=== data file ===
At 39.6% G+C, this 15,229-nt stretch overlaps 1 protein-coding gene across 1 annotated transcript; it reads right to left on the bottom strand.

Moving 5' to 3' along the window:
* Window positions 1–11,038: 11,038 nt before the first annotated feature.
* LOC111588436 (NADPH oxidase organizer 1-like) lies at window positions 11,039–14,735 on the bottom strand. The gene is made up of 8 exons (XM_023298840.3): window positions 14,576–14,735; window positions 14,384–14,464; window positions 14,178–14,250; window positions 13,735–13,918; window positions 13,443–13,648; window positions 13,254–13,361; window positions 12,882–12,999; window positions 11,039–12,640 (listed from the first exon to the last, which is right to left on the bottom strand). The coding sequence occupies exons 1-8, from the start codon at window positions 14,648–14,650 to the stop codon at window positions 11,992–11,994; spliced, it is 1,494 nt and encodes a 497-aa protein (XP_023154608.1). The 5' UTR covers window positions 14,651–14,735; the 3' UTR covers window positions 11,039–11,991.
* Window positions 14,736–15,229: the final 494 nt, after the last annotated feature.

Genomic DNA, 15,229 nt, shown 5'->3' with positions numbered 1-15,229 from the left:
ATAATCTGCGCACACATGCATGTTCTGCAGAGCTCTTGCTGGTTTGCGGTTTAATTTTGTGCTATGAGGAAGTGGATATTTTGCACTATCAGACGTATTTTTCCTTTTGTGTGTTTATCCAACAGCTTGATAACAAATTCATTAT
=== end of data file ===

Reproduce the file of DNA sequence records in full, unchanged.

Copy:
At 39.6% G+C, this 15,229-nt stretch overlaps 1 protein-coding gene across 1 annotated transcript; it reads right to left on the bottom strand.

Moving 5' to 3' along the window:
* Window positions 1–11,038: 11,038 nt before the first annotated feature.
* LOC111588436 (NADPH oxidase organizer 1-like) lies at window positions 11,039–14,735 on the bottom strand. The gene is made up of 8 exons (XM_023298840.3): window positions 14,576–14,735; window positions 14,384–14,464; window positions 14,178–14,250; window positions 13,735–13,918; window positions 13,443–13,648; window positions 13,254–13,361; window positions 12,882–12,999; window positions 11,039–12,640 (listed from the first exon to the last, which is right to left on the bottom strand). The coding sequence occupies exons 1-8, from the start codon at window positions 14,648–14,650 to the stop codon at window positions 11,992–11,994; spliced, it is 1,494 nt and encodes a 497-aa protein (XP_023154608.1). The 5' UTR covers window positions 14,651–14,735; the 3' UTR covers window positions 11,039–11,991.
* Window positions 14,736–15,229: the final 494 nt, after the last annotated feature.

Genomic DNA, 15,229 nt, shown 5'->3' with positions numbered 1-15,229 from the left:
ATAATCTGCGCACACATGCATGTTCTGCAGAGCTCTTGCTGGTTTGCGGTTTAATTTTGTGCTATGAGGAAGTGGATATTTTGCACTATCAGACGTATTTTTCCTTTTGTGTGTTTATCCAACAGCTTGATAACAAATTCATTAT